This is the second part of the Organizing Your Inventory short series.
I suppose that you have already cleaned up your inventory of all the unnecessary stuff you don’t need, use or love, and you finally don’t have anything superfluous left inside. If you haven’t done it yet and your inventory is still overflowing with possesses in excess, you would probably want to read the first post of the series, which gives advice on how to declutter your inventory and get rid of the junk inside. This is the necessary thing to do if you want to make your organizing task easier.
It’s time to create categories for the useful stuff you own to make your inventory more searchable. (It’s all about spending less time trying to find this gorgeous hairstyle you bought just yesterday, and more time actually showing it to the world, awe-inspiring and receiving compliments on your look.)
The main ingredient of the organizing task is creating folders, as the title says. Any folder represents a category in your organizational system.
Ok, let’s start, shall we? There are a couple of general guidelines you could safely follow:
1. Use categories that make sense to you and are specific to your needs and the activities you engage in.
If you are like me, probably you like the diversity of looks Second Life is able to provide, and you own a large collection of anything appearance related: skins, shapes, eyes and hair. If this is the case, it does make sense to assign a particular category for each of these in your “Body Parts” folder. For the sake of convenience, let’s call the “Body Parts” folder a “parent” folder.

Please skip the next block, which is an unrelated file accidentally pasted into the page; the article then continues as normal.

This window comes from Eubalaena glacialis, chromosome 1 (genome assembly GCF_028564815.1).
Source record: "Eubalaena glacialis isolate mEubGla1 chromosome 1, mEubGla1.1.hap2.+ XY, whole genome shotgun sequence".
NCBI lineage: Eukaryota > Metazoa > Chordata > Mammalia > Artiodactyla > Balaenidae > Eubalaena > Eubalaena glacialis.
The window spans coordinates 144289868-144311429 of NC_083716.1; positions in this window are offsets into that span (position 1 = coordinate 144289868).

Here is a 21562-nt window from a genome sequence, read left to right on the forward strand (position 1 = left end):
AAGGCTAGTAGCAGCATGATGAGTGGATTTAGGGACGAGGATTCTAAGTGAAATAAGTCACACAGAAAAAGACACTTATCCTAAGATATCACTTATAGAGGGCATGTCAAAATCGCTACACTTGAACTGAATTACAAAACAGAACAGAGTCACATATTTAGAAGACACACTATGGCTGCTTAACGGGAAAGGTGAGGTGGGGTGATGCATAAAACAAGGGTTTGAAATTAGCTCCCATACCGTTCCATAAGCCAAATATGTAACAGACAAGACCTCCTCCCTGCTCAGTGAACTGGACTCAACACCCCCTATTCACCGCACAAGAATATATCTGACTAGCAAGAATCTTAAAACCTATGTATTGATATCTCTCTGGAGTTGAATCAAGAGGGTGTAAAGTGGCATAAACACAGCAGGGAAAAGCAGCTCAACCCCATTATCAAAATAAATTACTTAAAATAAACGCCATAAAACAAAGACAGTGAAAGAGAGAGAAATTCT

So in your “Body Parts” parent folder you can also create the following folders: “Shapes”, “Skins”, “Eyes”, Hair” etc.
If you need to, you can further sub-divide each of them in even smaller sub-categories assigning separate subfolders to them. For example, if you have a big collection of eyes, you could categorize them by colour (creating the subfolders “blue eyes”, “green eyes”, “brown eyes” etc.) In the same manner, you could sub-divide the folder “Hair” by colour (“blond hair”, “red hair”, “brunette love”, “raven hair”, “rainbow-coloured hair”), by length (“short”, “shoulder length”, “long”), by style (“up-do”, “pony tails”, “dreadlocks” and the like), or even by creator’s name (for example, I am a fan of Truth, so I have a special folder for their hairstyles).
By the way, if there are certain creators you love buying from, you could assign special folders for their content only in any category (like I have folders devoted to “LAQ skin” and “Redgrave Skin”).
Anything said so far can be applied to just any other category. For example “Clothing”. You can designate subfolders for “Dresses”, “Tops”, “Pants”, “Lingerie” etc. Or, if you prefer, you can categorize your clothing based on occasion (“Formal”, “Casual”) or style (“Goth”, “Punk”, “Ethno-Fashion” etc.) You can also mix and match the different variables of categorizing, in case you own really many clothes (for example, “Formal Gowns” subfolder in the “Dresses” folder, or “Visual Kei Tops” subfolder in the “Tops” folder).
Maybe you are not interested that much in avatar’s appearance, you own a single shape and skin combo and you feel ok with it. That’s fine, let’s see what else do you have. A huge arsenal of building items, tools and textures probably? The same principle applies here. You simply create folders containing subfolders. You could categorize your prims by shape, size etc., your textures by type (“floor textures”, “wall textures”), style and whatever. You could also categorize the buildings you have created by prim count, building type (“shops”, “residential”, “skyboxes”), style (“Victorian”, “European modern”, “traditional country” etc.) You know what to do better than me as you are the building expert here.